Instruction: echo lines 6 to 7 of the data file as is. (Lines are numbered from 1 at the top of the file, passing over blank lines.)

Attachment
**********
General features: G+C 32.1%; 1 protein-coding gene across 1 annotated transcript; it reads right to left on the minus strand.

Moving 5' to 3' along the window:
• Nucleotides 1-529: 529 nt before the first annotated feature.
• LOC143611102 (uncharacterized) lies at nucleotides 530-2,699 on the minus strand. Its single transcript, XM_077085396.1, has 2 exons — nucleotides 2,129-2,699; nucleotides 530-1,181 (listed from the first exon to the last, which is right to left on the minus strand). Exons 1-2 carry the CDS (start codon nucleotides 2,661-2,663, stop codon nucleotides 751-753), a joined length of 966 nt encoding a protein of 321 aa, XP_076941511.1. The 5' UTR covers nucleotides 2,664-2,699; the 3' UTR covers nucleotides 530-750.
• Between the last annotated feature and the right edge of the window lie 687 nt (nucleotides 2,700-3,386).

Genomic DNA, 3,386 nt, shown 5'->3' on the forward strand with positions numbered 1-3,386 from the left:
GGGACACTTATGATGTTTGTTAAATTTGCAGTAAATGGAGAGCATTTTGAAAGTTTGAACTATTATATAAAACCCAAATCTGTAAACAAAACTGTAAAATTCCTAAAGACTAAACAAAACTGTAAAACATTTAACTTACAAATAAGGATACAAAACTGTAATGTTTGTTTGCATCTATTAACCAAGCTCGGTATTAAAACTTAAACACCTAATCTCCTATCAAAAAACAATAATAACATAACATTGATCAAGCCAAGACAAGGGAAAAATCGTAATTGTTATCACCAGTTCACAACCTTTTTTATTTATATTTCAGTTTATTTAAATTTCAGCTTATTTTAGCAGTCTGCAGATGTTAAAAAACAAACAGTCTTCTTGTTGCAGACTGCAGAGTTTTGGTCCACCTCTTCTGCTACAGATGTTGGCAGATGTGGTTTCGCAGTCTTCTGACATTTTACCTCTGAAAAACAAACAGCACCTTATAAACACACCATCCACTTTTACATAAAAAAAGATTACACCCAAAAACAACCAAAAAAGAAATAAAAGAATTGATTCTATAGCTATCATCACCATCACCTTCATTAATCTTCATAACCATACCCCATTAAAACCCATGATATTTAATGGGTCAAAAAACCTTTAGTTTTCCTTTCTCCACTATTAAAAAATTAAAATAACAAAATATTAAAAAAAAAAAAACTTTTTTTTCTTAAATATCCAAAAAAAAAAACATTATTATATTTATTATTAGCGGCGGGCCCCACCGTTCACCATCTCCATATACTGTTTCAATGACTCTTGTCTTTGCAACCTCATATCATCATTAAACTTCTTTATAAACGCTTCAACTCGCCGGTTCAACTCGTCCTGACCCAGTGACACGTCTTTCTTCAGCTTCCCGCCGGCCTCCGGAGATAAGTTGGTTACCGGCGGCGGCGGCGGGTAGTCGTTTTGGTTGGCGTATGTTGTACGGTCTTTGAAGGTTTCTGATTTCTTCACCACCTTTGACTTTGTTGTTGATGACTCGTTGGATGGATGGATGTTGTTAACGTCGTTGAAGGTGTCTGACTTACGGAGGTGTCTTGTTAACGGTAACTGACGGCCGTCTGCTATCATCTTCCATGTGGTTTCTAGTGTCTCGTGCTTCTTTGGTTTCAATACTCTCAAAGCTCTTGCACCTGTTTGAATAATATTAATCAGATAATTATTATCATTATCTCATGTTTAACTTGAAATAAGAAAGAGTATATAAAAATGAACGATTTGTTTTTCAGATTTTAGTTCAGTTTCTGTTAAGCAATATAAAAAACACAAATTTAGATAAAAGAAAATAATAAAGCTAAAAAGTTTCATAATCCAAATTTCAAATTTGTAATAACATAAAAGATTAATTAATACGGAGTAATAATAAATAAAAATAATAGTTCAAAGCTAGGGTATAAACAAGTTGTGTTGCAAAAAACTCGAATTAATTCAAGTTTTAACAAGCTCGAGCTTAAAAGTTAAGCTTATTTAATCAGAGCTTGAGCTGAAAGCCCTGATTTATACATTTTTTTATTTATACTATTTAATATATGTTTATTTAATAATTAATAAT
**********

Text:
Genomic DNA, 3,386 nt, shown 5'->3' on the forward strand with positions numbered 1-3,386 from the left:
GGGACACTTATGATGTTTGTTAAATTTGCAGTAAATGGAGAGCATTTTGAAAGTTTGAACTATTATATAAAACCCAAATCTGTAAACAAAACTGTAAAATTCCTAAAGACTAAACAAAACTGTAAAACATTTAACTTACAAATAAGGATACAAAACTGTAATGTTTGTTTGCATCTATTAACCAAGCTCGGTATTAAAACTTAAACACCTAATCTCCTATCAAAAAACAATAATAACATAACATTGATCAAGCCAAGACAAGGGAAAAATCGTAATTGTTATCACCAGTTCACAACCTTTTTTATTTATATTTCAGTTTATTTAAATTTCAGCTTATTTTAGCAGTCTGCAGATGTTAAAAAACAAACAGTCTTCTTGTTGCAGACTGCAGAGTTTTGGTCCACCTCTTCTGCTACAGATGTTGGCAGATGTGGTTTCGCAGTCTTCTGACATTTTACCTCTGAAAAACAAACAGCACCTTATAAACACACCATCCACTTTTACATAAAAAAAGATTACACCCAAAAACAACCAAAAAAGAAATAAAAGAATTGATTCTATAGCTATCATCACCATCACCTTCATTAATCTTCATAACCATACCCCATTAAAACCCATGATATTTAATGGGTCAAAAAACCTTTAGTTTTCCTTTCTCCACTATTAAAAAATTAAAATAACAAAATATTAAAAAAAAAAAAACTTTTTTTTCTTAAATATCCAAAAAAAAAAACATTATTATATTTATTATTAGCGGCGGGCCCCACCGTTCACCATCTCCATATACTGTTTCAATGACTCTTGTCTTTGCAACCTCATATCATCATTAAACTTCTTTATAAACGCTTCAACTCGCCGGTTCAACTCGTCCTGACCCAGTGACACGTCTTTCTTCAGCTTCCCGCCGGCCTCCGGAGATAAGTTGGTTACCGGCGGCGGCGGCGGGTAGTCGTTTTGGTTGGCGTATGTTGTACGGTCTTTGAAGGTTTCTGATTTCTTCACCACCTTTGACTTTGTTGTTGATGACTCGTTGGATGGATGGATGTTGTTAACGTCGTTGAAGGTGTCTGACTTACGGAGGTGTCTTGTTAACGGTAACTGACGGCCGTCTGCTATCATCTTCCATGTGGTTTCTAGTGTCTCGTGCTTCTTTGGTTTCAATACTCTCAAAGCTCTTGCACCTGTTTGAATAATATTAATCAGATAATTATTATCATTATCTCATGTTTAACTTGAAATAAGAAAGAGTATATAAAAATGAACGATTTGTTTTTCAGATTTTAGTTCAGTTTCTGTTAAGCAATATAAAAAACACAAATTTAGATAAAAGAAAATAATAAAGCTAAAAAGTTTCATAATCCAAATTTCAAATTTGTAATAACATAAAAGATTAATTAATACGGAGTAATAATAAATAAAAATAATAGTTCAAAGCTAGGGTATAAACAAGTTGTGTTGCAAAAAACTCGAATTAATTCAAGTTTTAACAAGCTCGAGCTTAAAAGTTAAGCTTATTTAATCAGAGCTTGAGCTGAAAGCCCTGATTTATACATTTTTTTATTTATACTATTTAATATATGTTTATTTAATAATTAATAAT